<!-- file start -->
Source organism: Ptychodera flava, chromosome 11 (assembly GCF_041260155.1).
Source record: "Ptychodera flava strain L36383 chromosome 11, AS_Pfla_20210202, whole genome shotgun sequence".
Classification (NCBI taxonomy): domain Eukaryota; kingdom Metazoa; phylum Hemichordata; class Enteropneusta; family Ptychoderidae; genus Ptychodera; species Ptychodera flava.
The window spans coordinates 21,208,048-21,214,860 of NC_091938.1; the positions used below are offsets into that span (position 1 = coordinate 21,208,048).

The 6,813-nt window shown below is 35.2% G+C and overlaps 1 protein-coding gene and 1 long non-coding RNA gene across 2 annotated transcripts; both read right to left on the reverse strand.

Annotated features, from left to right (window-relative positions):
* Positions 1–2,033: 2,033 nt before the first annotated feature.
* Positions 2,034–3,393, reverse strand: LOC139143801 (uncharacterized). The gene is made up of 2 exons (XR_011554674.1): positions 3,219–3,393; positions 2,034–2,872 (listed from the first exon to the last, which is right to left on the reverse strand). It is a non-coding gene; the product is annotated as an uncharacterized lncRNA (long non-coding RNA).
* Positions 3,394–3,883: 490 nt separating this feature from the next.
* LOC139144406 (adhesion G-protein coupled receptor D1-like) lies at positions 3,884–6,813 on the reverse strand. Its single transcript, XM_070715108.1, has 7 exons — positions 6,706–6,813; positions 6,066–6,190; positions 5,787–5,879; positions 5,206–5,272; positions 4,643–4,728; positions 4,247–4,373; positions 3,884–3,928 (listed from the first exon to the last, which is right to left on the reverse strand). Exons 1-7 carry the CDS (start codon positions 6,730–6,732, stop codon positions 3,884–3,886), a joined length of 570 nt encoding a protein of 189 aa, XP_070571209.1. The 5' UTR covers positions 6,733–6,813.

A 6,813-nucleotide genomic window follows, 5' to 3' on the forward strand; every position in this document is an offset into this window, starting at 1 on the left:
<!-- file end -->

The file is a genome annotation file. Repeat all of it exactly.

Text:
Source organism: Ptychodera flava, chromosome 11 (assembly GCF_041260155.1).
Source record: "Ptychodera flava strain L36383 chromosome 11, AS_Pfla_20210202, whole genome shotgun sequence".
Classification (NCBI taxonomy): domain Eukaryota; kingdom Metazoa; phylum Hemichordata; class Enteropneusta; family Ptychoderidae; genus Ptychodera; species Ptychodera flava.
The window spans coordinates 21,208,048-21,214,860 of NC_091938.1; the positions used below are offsets into that span (position 1 = coordinate 21,208,048).

The 6,813-nt window shown below is 35.2% G+C and overlaps 1 protein-coding gene and 1 long non-coding RNA gene across 2 annotated transcripts; both read right to left on the reverse strand.

Annotated features, from left to right (window-relative positions):
* Positions 1–2,033: 2,033 nt before the first annotated feature.
* Positions 2,034–3,393, reverse strand: LOC139143801 (uncharacterized). The gene is made up of 2 exons (XR_011554674.1): positions 3,219–3,393; positions 2,034–2,872 (listed from the first exon to the last, which is right to left on the reverse strand). It is a non-coding gene; the product is annotated as an uncharacterized lncRNA (long non-coding RNA).
* Positions 3,394–3,883: 490 nt separating this feature from the next.
* LOC139144406 (adhesion G-protein coupled receptor D1-like) lies at positions 3,884–6,813 on the reverse strand. Its single transcript, XM_070715108.1, has 7 exons — positions 6,706–6,813; positions 6,066–6,190; positions 5,787–5,879; positions 5,206–5,272; positions 4,643–4,728; positions 4,247–4,373; positions 3,884–3,928 (listed from the first exon to the last, which is right to left on the reverse strand). Exons 1-7 carry the CDS (start codon positions 6,730–6,732, stop codon positions 3,884–3,886), a joined length of 570 nt encoding a protein of 189 aa, XP_070571209.1. The 5' UTR covers positions 6,733–6,813.

A 6,813-nucleotide genomic window follows, 5' to 3' on the forward strand; every position in this document is an offset into this window, starting at 1 on the left: